While this rapid rise of the far right in France might seem shocking at first, when we look beyond the headlines we find that it is not all as dramatic as it first appears. The turnouts for the 2014 European elections were less than than half , with similar figures in France. So the shocking statistic that a quarter of French voters sent representatives to the EU parliament from a party whose former leader has faced charges from his own country, and discipline from his own party for repeatedly denying the Holocaust is overstated. Instead, the reality is the slightly less worrying statistic that it is just over ten percent of France that supports this party, though up to a third may support its ideas. With that in mind, both of the new Le Pen’s successes have been somewhat overstated. Despite having the highest vote of any National Front candidate, at 45%, Marion still came second place. Second place in Provence-Alpes-Côte d’Azur, the region her conspiracy-spouting grandfather had held since she was three years old. Her aunt Marine came second best out of the party she now heads with 42.5% in the region Nord-Pas-de-Calais-Picardie, home of the famous Calais refugee center. Both were running in an election just a month after the Paris attacks with the country still in a state of emergency!

The question is why has there been this increase in support for parties like the National Front, and other extremist groups in France at this time. The global Great Recession plays a part, but seeing as there has not been a uniformly sized swing to the right internationally, there must be reasons that are specific to France that puts them on the forefront of this far right shift in Europe.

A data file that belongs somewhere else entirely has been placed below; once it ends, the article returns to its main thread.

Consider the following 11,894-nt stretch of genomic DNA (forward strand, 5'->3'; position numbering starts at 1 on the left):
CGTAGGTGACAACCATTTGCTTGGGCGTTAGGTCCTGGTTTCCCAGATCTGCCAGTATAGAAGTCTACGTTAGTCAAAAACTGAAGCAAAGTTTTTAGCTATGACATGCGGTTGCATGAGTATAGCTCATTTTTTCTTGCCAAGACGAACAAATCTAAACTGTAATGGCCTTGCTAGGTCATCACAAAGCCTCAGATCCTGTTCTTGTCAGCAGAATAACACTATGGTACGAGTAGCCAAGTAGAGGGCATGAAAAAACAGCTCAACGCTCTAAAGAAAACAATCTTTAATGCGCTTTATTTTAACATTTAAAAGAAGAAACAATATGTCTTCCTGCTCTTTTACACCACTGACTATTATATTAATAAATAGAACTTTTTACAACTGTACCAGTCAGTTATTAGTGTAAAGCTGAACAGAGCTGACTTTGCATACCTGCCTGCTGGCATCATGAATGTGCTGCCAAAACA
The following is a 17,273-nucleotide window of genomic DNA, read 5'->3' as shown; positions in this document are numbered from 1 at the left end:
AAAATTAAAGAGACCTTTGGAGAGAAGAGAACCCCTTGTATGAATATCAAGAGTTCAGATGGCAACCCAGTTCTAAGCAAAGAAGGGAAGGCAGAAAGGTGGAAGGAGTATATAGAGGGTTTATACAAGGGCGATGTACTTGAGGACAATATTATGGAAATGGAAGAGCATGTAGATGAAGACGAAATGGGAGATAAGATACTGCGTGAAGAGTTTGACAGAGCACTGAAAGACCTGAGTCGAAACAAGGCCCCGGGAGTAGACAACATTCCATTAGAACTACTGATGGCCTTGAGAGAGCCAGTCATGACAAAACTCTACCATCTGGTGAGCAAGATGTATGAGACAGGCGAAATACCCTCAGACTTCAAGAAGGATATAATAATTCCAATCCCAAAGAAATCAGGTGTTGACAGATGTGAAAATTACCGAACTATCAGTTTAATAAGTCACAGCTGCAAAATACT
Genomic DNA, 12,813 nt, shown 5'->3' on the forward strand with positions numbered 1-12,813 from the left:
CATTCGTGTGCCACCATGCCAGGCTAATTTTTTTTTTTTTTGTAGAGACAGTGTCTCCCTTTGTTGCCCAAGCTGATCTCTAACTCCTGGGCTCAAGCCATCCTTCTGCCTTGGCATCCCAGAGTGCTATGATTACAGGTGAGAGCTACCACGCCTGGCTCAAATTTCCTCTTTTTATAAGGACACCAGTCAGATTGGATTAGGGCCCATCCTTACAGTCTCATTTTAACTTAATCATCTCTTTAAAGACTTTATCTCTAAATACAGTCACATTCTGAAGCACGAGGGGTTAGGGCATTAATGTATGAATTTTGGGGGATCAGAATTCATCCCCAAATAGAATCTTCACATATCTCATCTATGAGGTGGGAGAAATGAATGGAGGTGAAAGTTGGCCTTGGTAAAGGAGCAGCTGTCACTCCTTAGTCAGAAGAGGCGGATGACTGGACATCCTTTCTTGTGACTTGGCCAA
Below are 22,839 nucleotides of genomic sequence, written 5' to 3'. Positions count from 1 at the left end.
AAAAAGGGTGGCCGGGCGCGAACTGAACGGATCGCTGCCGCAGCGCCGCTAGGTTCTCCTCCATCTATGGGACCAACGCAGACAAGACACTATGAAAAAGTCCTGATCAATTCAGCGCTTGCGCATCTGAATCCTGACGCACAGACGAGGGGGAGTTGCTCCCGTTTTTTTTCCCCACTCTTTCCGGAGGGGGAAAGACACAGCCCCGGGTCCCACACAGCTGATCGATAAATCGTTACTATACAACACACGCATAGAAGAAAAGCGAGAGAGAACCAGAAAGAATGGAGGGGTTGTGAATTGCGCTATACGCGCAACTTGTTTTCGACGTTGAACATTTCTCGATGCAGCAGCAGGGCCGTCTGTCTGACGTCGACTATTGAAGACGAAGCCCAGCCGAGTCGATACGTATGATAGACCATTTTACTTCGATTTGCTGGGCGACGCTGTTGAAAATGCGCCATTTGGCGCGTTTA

Like many European countries with a colonial history, France experienced increased immigration from her former colonies after World War 2, especially North Africa, including the descendents of the ethnically French people living there, or Pieds-Noirs. The legacy of empire continues to influence integration with the new immigrants making up a large proportion the population of les banlieues, low income suburbs with chronic high unemployment and crime rates. These inequities are not purely economic, not simply a product of poverty that affects white and non-white French citizens alike. Research has shown that they are the result of both racial and religious discrimination. When three identical resumes were sent to employers, two with a Senegalese surname, Diouf, one with a  Muslim first name, Khadija, another with a Christian name and a third with a non-religious French name, the Senegalese Muslim name, Khadija Diouf, received two and a half times fewer responses. This research reflects reality, with university graduates of North African descent having an unemployment rate over five times as high as the average.